I wish everyone could have access to Dr. Eva's personal care and attention. The Fatigue Solution is the next best thing—it's one book that should be on every woman's bedside table. Eve, Singer and Actress

 

Chapter 5 – Supercharge Your Sexuality: Supplements for Sexual Vibrancy


Please Note: As with all dietary supplements, some individuals may not tolerate or may be allergic to the ingredients used. Please read the ingredient panel carefully on all products prior to use. If you are pregnant, nursing, under medical supervision/care, or taking other supplements or medications, you should consult your health care professional before using any products on this web site. Cease taking any product and consult your health care professional should you have any negative reactions. These products are not recommended for children without the supervision of a health care professional.

 

Maca



On page 151, I mention "Hot Plants" and Supplements for Sexual Vibrancy. In my experience this is always a very, very popular topic. So, I decided to add some more information for those that want to dig a bit deeper. Here we go:

Maca is called a "natural Viagra" in many reports. I hear great responses from my patients, to the point I decided to sell a version of Maca so I could control its potentcy and efficacy and be sure my patients are getting what I promised. More on that at the end of this section.

The Endocrine Adaptogen!

MacaThe endocrine system is a collection of glands that produce chemical "messengers" called hormones essential for normal bodily functions. A wide variety of physiological processes are carried out unconsciously by these "messengers". Once released they flow directly into the bloodstream and are transported to organs and tissues throughout the entire body.

Scientists and doctors are now finding Maca to be one of the best natural ways to regulate and support endocrine health. This action regulates metabolism, energy levels, growth, sexual development and the sense of well being and attitude.

Maca does not contain hormones itself. Instead it provides a unique set of nutrients that directly fuel the endocrine system and help the glands to produce vital hormones in precise dosages predetermined by one's own body.

So why does Maca make you feel so good?
As an adaptogen, Maca works broadly to contribute to overall well being. It nourishes and calms the nerves with calcium, phosphorus, vitamins B1 and B12 , and fatty acids, all of which work beneficially on the nervous system.

It stimulates the appetite and aids in digestion with calcium, vitamins B1 and B2, B12, and fatty acids. Its phosphorus is a primary building block in the cell fuels Adenosine Triphosphate (ATP) and glucose-6-phosphate (G6P).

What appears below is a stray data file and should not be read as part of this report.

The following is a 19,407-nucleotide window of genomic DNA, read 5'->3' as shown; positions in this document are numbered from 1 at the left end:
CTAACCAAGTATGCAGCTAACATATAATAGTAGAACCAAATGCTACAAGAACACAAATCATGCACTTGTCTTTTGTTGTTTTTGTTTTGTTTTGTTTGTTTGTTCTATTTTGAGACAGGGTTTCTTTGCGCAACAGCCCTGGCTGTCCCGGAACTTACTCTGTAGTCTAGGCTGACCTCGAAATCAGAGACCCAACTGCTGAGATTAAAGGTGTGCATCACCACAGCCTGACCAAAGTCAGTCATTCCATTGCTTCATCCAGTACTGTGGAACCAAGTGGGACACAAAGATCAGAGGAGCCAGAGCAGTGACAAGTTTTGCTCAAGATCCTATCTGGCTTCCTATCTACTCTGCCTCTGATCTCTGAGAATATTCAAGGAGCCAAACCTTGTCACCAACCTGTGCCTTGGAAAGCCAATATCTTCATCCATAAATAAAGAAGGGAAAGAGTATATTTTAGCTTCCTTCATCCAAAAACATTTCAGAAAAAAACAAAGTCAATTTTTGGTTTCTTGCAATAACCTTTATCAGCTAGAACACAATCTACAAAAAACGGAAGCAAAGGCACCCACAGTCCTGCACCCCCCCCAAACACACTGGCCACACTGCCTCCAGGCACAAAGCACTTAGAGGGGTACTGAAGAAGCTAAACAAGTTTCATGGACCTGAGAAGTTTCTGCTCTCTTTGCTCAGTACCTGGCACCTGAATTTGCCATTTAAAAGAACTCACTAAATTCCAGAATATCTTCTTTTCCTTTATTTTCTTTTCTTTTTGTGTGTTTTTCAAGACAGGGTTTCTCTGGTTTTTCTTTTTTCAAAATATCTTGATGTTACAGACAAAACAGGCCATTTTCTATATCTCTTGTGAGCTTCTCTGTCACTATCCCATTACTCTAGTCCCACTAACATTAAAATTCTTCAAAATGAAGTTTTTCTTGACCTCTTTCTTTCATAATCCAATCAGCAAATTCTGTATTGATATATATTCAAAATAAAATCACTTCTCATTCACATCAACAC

At the same time it supports the adrenal glands so they don't have to rely on damaging cortisol to fuel the body. Its sterols, calcium, and vitamin C help build muscle mass and its starches aid in physical endurance. Its alkaloids help the body assimilate all these nutrients just where they are required.

In addition, recent studies of Maca also show:

• Its fiber as well as glucosinolate content show promise in helping combat some cancers.
• Bio-available calcium, in conjunction with its alkaloids, make it an effective bond builder, thus reducing osteomalacia and rickets.
• Some of its fatty acids function as fungicides and local antiseptics, which may aid in overall immunity enhancement.
• Tannins bind and precipitate proteins, which improves the nutritional value of Maca.
• Saponins and terpenoids may aid as a sedative, expectorant, pain reliever, anti-tumoral, and analgesic.
• Effects general and not localized to a specific organ.
• Normalizing action irrespective of the pathological state.

Peruvian Maca Root May Boost Women's Libido

The following article and video was featured on AOL Health (November, 2010).

By Karen Keller

A "women's Viagra" drug selling well in the American market may have just hit American shelves, but in the high-altitude areas of Peru it's long been a women's secret.

Maca root, which resembles a small turnip, is sold in outdoor markets in the South American country. "It increases your sexual drive from 30 percent before to good 90 percent," said Diana Moerbeck, a local, in a report from CNN today. (November 1st, 2010)

Chris Kilham, an American businessman, raked in $5 million last year on sales of the herb in the U.S. under the brand name "Hot Plants for Her." Sales of the drug don't require federal FDA approval, and no scientific evidence exists proving the root spices up a women's sexual experience.